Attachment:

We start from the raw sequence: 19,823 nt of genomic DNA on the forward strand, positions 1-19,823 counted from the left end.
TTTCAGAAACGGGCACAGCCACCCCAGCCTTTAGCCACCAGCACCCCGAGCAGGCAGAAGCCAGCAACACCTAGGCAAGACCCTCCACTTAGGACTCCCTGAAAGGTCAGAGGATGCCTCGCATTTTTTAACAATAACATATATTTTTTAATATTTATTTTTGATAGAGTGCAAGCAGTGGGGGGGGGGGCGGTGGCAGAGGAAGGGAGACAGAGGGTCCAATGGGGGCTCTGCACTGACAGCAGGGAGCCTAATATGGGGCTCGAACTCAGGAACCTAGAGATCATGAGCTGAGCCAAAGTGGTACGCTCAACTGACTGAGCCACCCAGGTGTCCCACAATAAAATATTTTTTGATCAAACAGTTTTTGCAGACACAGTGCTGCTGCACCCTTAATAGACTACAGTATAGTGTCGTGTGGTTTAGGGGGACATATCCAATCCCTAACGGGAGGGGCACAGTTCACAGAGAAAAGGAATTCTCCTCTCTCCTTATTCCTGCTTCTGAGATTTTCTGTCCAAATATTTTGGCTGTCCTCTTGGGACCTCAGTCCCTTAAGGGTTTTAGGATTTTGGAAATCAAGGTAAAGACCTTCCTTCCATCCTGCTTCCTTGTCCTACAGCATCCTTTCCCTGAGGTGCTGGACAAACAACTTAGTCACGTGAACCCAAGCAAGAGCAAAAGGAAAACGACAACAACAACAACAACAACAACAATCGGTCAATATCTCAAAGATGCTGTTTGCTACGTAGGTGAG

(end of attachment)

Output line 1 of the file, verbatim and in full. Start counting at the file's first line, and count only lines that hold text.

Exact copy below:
We start from the raw sequence: 19,823 nt of genomic DNA on the forward strand, positions 1-19,823 counted from the left end.